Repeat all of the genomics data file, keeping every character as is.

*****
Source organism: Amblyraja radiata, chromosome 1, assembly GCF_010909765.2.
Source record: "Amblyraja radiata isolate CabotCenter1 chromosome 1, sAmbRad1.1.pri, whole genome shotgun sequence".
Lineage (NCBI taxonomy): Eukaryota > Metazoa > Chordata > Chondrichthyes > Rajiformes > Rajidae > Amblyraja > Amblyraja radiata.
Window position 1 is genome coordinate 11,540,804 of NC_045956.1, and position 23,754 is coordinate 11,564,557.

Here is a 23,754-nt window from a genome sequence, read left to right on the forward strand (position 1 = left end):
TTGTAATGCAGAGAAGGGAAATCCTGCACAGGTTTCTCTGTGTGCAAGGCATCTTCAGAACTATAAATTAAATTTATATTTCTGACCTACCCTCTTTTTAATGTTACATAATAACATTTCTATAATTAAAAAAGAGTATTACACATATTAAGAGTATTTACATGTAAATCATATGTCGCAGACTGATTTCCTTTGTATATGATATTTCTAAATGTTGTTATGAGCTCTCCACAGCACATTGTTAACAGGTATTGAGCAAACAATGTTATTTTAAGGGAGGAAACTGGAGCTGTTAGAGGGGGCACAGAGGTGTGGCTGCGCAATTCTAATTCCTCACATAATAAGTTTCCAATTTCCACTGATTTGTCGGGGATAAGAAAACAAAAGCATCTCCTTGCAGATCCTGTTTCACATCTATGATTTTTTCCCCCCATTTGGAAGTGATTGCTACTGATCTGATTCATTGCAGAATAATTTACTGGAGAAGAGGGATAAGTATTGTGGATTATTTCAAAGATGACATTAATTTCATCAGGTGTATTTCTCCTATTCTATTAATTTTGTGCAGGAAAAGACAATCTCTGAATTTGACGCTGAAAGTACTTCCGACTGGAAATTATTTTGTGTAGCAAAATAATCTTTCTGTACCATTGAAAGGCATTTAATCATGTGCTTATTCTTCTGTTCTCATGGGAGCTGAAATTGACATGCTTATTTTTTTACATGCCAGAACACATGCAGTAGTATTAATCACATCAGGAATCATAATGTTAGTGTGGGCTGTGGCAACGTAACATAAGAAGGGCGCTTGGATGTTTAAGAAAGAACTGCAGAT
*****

Source organism: Amblyraja radiata, chromosome 1, assembly GCF_010909765.2.
Source record: "Amblyraja radiata isolate CabotCenter1 chromosome 1, sAmbRad1.1.pri, whole genome shotgun sequence".
Lineage (NCBI taxonomy): Eukaryota > Metazoa > Chordata > Chondrichthyes > Rajiformes > Rajidae > Amblyraja > Amblyraja radiata.
Window position 1 is genome coordinate 11,540,804 of NC_045956.1, and position 23,754 is coordinate 11,564,557.

Here is a 23,754-nt window from a genome sequence, read left to right on the forward strand (position 1 = left end):
TTGTAATGCAGAGAAGGGAAATCCTGCACAGGTTTCTCTGTGTGCAAGGCATCTTCAGAACTATAAATTAAATTTATATTTCTGACCTACCCTCTTTTTAATGTTACATAATAACATTTCTATAATTAAAAAAGAGTATTACACATATTAAGAGTATTTACATGTAAATCATATGTCGCAGACTGATTTCCTTTGTATATGATATTTCTAAATGTTGTTATGAGCTCTCCACAGCACATTGTTAACAGGTATTGAGCAAACAATGTTATTTTAAGGGAGGAAACTGGAGCTGTTAGAGGGGGCACAGAGGTGTGGCTGCGCAATTCTAATTCCTCACATAATAAGTTTCCAATTTCCACTGATTTGTCGGGGATAAGAAAACAAAAGCATCTCCTTGCAGATCCTGTTTCACATCTATGATTTTTTCCCCCCATTTGGAAGTGATTGCTACTGATCTGATTCATTGCAGAATAATTTACTGGAGAAGAGGGATAAGTATTGTGGATTATTTCAAAGATGACATTAATTTCATCAGGTGTATTTCTCCTATTCTATTAATTTTGTGCAGGAAAAGACAATCTCTGAATTTGACGCTGAAAGTACTTCCGACTGGAAATTATTTTGTGTAGCAAAATAATCTTTCTGTACCATTGAAAGGCATTTAATCATGTGCTTATTCTTCTGTTCTCATGGGAGCTGAAATTGACATGCTTATTTTTTTACATGCCAGAACACATGCAGTAGTATTAATCACATCAGGAATCATAATGTTAGTGTGGGCTGTGGCAACGTAACATAAGAAGGGCGCTTGGATGTTTAAGAAAGAACTGCAGAT